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Reporting a Warranty

How to Ensure Protection

Part 4 of 4

By Thomas Franklin

Working within a vinyl warranty’s guidelines ensures protection if the media fails. However, capitalizing on the warranty in the event of product failure requires diligent record keeping. The most important element for the smooth redemption of a warranty occurs before a problem ever happens.

"The best thing print service providers (PSPs) can do is keep a print log," suggests Josh Culverhouse, technical sales specialist, Oracal USA. Meticulously documenting everything about the job—the date and the media, ink, and printer used—is critical to quickly claiming a warranty.

Culverhouse says, "It’s very crucial to report lot numbers—all of our products have lot numbers imprinted every twelve inches." The lot number helps vendors track the media in question, in the event of a recall or customer warning. When a customer places a call regarding a certain vinyl, Oracal cross references it with an archive print sample of the same product. "We can reverse engineer what happened in the shop. It helps us find patterns in our own product, which speeds up the process for everyone." A media failure could be part of a bad lot, or simply a one-off.

Do not simply take notes while the project is active, keep them on file afterwards. Many vinyls used for wrapping commercial fleet vehicles come with a seven year warranty. On year six, the customer may return with a problem. Having a job on file in writing is essential to assessing the situation and making a claim with the manufacturer.

Include an installation log that lists what materials were used during installation and any unusual or notable issues that occurred. The more detail the better. Warranty phone calls are frequently routed to a dedicated support department, who require a comprehensive run down of everything related to the job before issuing compensation.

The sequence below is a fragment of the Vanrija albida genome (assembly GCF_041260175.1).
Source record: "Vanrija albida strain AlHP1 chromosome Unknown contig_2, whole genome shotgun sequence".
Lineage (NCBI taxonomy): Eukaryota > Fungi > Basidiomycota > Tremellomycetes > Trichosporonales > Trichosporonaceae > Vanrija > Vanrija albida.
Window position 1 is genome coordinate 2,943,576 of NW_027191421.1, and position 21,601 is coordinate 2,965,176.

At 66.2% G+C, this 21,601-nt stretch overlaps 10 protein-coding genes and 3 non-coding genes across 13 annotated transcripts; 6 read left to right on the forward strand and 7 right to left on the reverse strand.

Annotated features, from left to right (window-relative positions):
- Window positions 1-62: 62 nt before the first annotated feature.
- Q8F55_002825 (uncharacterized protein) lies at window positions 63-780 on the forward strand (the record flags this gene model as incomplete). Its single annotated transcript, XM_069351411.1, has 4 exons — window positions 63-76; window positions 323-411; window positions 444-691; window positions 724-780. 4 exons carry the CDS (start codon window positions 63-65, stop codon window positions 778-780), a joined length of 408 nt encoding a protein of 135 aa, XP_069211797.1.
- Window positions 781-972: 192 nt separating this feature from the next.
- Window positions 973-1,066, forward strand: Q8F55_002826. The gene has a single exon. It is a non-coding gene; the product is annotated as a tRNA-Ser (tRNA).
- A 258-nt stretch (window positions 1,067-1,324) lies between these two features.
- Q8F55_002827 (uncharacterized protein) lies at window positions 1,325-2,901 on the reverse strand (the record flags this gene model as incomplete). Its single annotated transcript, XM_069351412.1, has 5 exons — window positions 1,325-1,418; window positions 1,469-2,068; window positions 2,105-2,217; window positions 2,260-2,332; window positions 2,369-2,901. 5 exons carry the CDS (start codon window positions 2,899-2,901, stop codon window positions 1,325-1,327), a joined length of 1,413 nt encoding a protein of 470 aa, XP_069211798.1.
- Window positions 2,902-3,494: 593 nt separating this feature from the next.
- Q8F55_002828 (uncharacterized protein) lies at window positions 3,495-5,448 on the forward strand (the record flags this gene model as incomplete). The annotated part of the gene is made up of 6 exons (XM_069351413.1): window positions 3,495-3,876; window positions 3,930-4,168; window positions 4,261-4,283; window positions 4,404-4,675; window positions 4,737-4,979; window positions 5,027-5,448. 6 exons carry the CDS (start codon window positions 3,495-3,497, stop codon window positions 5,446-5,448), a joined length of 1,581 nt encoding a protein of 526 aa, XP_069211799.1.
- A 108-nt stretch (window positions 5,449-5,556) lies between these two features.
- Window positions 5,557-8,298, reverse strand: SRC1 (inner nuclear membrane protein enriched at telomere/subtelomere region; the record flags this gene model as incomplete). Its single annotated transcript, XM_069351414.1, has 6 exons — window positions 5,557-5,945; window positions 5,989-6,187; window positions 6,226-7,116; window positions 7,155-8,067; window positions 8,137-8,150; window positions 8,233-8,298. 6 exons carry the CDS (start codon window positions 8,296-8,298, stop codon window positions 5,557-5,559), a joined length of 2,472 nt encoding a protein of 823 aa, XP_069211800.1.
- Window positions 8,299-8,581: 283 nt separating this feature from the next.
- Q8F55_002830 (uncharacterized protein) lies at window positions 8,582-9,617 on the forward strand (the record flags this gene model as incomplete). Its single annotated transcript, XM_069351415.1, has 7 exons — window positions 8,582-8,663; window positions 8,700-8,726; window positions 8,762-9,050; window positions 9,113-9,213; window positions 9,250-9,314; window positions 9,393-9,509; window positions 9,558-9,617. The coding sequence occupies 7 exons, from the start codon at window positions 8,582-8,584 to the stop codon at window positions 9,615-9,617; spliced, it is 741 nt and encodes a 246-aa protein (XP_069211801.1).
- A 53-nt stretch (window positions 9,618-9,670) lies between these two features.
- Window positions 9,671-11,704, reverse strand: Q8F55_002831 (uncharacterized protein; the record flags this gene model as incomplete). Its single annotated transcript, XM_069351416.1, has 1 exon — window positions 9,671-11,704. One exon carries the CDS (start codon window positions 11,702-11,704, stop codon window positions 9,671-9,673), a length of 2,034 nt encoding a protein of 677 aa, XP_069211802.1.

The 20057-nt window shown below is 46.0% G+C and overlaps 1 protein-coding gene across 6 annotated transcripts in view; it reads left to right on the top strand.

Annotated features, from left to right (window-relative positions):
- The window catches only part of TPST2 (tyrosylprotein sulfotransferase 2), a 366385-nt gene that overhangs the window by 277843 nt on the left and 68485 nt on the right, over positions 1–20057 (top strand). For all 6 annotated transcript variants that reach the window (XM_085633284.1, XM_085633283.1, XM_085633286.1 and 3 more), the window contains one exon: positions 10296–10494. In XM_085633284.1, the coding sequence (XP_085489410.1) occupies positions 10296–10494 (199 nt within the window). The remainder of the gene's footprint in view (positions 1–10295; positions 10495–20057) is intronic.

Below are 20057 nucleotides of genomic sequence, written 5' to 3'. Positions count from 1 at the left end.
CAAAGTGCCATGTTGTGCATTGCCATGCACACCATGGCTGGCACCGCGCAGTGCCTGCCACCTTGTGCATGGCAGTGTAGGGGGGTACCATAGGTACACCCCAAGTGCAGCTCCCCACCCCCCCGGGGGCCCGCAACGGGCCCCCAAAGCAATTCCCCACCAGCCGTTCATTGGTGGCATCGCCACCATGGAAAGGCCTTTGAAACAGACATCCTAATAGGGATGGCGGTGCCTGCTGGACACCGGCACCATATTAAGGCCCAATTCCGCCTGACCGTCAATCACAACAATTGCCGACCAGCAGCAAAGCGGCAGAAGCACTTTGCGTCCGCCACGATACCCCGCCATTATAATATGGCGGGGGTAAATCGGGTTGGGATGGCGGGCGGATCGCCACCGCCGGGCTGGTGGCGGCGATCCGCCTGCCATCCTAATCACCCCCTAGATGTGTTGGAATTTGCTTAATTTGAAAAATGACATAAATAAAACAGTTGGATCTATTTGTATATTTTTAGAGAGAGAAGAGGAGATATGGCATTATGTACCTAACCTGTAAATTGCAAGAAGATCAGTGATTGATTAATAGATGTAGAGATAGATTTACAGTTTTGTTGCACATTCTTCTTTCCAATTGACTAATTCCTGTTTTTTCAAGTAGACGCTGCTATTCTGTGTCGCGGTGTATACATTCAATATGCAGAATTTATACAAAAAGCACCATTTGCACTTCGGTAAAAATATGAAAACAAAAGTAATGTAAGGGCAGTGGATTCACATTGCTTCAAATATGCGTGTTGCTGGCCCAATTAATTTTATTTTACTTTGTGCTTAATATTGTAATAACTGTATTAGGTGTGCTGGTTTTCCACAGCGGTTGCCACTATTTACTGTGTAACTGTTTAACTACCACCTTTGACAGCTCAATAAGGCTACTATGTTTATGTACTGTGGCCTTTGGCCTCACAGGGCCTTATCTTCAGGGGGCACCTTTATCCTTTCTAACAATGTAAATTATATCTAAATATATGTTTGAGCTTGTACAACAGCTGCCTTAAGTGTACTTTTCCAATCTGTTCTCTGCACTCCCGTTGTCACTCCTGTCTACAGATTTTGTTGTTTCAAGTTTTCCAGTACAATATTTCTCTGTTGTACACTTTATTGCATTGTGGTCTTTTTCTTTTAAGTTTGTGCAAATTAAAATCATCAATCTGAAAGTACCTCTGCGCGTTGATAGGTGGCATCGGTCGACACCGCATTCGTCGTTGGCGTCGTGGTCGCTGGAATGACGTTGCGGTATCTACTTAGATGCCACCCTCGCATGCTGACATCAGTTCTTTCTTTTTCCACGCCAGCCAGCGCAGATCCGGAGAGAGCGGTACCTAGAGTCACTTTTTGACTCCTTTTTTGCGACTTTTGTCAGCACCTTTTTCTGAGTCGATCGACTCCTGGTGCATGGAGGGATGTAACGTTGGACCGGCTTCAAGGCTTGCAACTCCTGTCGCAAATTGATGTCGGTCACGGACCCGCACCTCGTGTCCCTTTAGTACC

"This isn’t done to prevent a customer from accessing their protection, but to ensure we don’t have a problem with our product that we don’t know about," explains Claudia Lazar, technical director, Arlon, Inc.

When calls come into MACtac Graphic Products a dedicated team—complete with chemists—examine printed samples and review the printing process with customers to determine what went wrong, shares Rick Moore, director of marketing, MACtac.

Familiarize customers with the conditions placed on the warranty. They shouldn’t expect that installing vinyl over glass prevents windows from shattering. Knowing the customer’s intentions alerts the PSP about their ideas on media performance—if they plan to use the product in a manner that voids the warranty. "We have never had a vinyl fail on us, but we have had issues with customer expectations," admits Steve Trifiletti, president, ABC Sign Systems, based in Pennsauken, NJ.

When an issue arises, the best thing to do is act quickly. Some warranty claims have a limited shelf life after the incident has been reported. Most suppliers appraise and approve a warranty claim within 15 days.

Read more about vinyl warranties in the March print issue of Digital Output.

Click here to read Part 1 of this exclusive online series, When Reliable Products Go Wrong.
Click here to read Part 2 of this exclusive online series, The Price is Right.
Click here to read Part 3 of this exclusive online series, Warranty Best Practices.

Jan2009, Digital Output

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